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Vitamin D – are you getting enough?

Posted by in Blog, Prevention, Uncategorized, Well being | 0 comments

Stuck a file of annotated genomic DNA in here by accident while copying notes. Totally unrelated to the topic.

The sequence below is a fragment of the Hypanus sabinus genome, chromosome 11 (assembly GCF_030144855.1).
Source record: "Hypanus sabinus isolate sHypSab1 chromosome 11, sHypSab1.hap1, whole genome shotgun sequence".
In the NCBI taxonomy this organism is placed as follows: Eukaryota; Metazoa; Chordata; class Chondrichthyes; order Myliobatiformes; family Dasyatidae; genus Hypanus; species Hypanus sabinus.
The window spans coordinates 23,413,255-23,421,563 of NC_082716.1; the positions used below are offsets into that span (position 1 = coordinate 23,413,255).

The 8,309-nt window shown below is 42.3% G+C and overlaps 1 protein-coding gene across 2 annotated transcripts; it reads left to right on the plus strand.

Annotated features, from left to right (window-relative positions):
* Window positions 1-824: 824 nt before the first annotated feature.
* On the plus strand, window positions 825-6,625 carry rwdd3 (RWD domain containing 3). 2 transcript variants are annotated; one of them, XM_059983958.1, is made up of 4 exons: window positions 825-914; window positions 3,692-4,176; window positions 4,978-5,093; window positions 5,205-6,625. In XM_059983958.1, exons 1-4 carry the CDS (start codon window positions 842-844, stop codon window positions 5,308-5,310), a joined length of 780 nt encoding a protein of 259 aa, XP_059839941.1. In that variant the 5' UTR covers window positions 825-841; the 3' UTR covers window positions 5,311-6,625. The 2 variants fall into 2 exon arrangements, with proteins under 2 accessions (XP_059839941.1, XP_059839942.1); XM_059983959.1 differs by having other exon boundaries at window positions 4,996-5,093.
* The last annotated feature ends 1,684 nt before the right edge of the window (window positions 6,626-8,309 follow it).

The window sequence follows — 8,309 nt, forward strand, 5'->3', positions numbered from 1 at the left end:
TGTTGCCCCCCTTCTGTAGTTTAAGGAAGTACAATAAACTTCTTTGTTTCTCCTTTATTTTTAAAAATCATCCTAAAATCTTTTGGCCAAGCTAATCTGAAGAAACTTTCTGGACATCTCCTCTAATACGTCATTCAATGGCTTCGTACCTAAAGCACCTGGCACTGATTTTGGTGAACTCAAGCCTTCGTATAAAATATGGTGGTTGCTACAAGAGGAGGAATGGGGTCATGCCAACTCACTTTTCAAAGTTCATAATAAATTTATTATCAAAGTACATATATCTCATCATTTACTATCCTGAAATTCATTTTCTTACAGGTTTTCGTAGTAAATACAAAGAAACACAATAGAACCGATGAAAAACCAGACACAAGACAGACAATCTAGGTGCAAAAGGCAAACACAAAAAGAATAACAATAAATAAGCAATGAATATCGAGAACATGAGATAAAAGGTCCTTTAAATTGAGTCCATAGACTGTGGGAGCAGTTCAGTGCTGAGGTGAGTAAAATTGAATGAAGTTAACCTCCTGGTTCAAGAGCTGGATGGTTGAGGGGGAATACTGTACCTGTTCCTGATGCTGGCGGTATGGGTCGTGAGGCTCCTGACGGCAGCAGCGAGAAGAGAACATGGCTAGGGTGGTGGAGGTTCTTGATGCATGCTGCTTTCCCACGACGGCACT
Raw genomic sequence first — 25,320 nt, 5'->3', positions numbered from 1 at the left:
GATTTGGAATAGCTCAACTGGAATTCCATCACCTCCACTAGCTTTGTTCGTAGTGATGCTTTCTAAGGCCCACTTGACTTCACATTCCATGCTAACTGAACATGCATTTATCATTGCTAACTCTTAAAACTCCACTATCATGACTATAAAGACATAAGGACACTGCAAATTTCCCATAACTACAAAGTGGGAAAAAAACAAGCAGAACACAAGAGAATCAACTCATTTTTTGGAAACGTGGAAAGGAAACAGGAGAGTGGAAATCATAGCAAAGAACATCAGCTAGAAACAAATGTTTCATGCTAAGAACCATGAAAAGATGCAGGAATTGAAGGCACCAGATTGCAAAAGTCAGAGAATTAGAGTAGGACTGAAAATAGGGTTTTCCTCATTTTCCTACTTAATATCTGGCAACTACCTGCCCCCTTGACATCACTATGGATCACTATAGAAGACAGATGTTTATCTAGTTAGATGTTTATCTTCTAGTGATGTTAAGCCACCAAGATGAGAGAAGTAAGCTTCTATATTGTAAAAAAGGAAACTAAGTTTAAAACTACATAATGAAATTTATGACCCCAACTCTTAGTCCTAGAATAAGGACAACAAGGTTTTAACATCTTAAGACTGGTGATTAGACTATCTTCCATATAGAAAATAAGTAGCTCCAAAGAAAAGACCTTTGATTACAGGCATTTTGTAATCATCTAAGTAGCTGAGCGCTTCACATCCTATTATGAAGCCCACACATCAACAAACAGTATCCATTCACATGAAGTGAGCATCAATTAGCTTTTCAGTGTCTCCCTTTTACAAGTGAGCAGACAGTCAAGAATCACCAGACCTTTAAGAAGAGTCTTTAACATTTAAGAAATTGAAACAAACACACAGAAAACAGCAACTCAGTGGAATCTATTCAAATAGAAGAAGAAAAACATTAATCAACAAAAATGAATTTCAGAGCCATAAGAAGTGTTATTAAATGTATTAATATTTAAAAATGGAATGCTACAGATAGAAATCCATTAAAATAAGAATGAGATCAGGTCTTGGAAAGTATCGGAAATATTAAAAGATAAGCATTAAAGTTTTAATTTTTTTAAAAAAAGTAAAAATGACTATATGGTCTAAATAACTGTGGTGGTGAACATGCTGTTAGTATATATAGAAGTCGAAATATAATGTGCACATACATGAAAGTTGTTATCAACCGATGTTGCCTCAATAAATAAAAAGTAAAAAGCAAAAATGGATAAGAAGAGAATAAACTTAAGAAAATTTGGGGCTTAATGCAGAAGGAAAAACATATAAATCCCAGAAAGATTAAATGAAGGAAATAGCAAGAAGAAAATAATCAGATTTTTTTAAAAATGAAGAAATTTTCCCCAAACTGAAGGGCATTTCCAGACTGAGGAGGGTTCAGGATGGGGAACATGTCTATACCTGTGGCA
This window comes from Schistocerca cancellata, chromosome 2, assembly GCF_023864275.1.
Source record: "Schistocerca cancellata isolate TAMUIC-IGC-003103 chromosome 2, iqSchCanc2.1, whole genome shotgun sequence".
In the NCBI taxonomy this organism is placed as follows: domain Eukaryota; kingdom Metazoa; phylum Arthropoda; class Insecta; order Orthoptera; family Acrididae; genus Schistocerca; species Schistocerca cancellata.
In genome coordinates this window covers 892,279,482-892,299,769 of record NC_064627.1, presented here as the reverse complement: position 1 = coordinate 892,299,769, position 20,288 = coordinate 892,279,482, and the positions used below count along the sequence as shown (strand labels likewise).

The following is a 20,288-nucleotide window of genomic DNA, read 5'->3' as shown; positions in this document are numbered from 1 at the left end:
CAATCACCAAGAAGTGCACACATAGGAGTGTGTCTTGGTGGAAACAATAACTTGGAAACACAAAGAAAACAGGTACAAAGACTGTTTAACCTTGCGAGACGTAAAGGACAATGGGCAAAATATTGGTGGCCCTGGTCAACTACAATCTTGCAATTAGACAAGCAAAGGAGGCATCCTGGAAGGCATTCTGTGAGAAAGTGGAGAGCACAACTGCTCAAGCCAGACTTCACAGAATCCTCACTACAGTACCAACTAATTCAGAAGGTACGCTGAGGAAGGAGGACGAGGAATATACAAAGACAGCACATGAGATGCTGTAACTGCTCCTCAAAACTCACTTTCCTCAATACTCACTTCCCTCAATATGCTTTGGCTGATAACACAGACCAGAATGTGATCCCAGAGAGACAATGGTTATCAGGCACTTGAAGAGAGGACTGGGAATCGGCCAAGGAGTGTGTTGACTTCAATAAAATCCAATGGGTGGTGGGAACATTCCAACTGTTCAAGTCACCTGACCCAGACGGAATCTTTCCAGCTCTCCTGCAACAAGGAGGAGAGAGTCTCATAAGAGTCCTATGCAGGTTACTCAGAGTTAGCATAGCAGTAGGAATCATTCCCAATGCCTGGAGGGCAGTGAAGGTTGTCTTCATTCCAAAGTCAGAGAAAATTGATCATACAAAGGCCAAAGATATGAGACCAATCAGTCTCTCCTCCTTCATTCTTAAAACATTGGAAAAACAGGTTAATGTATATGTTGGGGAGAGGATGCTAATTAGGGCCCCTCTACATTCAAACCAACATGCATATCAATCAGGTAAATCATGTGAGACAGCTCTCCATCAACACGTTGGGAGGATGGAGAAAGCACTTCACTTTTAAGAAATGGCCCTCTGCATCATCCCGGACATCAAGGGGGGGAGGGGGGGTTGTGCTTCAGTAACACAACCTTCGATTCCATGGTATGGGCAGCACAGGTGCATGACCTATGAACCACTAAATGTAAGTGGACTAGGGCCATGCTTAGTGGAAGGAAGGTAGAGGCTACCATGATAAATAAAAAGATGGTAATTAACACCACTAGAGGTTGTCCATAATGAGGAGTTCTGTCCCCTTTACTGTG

For some time it’s been known that maintaining adequate levels of Vitamin D helps prevent cancer, especially colo-rectal cancer but also of the breast, pancreas and bladder. Now there’s evidence that women who already have breast cancer can benefit from increased Vitamin D. A major review study reported in the journal Anticancer Research has found that women with high levels of Vitamin D in their blood when diagnosed with breast cancer showed improved survival rates (at average 9 years), compared to women with low Vitamin D levels. The study involved 4443 patients with breast cancer and according to the statistics there is almost no probability that this difference occurred by chance – though further research is needed to see whether more severe illness can lower Vitamin D levels. Improved levels of Vitamin D prevent cancer by helping cells to stick together. When cells are loosely packed they start reproducing at a faster rate and may evolve into cancer cells. The presence of Vitamin D can keep a developing cancer in check by limiting its ability to develop its own blood supply, and/or to invade nearby structures like blood vessels. Dr Cedric Garland of the University of California, San Diego, told Medscape Medical News that up until a fairly late stage of development, cancer cells have intact Vitamin D receptors. He recommends that women undergoing treatment for breast cancer should check their blood levels of Vitamin D, to keep it in the optimal range. And most women could use more Vitamin D. The average American would be in the “low” group whereas the “high” group had nearly twice as much Vitamin D. Moreover, current recommendations for daily consumption are conservative: you would have to take a large amount of Vitamin D on a daily basis before signs of toxicity (such as thirst, nausea, stomach upset or muscle weakness) occur. This would be unlikely unless supplements are added to natural sources. Vitamin D deficiencies by contrast are fairly common, especially in climates where winters are long and cold. Some of the study data came from Canada, but studies in Southern Australia have also found Vitamin D deficiency, so South Africans shouldn’t be complacent about our sunny skies. Here are some ways to keep Vitamin D in good supply: – Sunlight. Make the most of the sun, especially in winter – it’s 100% free! You don’t need to risk getting burned – 20 minutes will do. After that, avoid the hottest part of the day or use sunblock, keeping the sun off your face if you want to protect your youthful good looks. – Oily fish, which comes with a bonus of cholesterol-free protein and heart-healthy fatty acids. A generous serving of...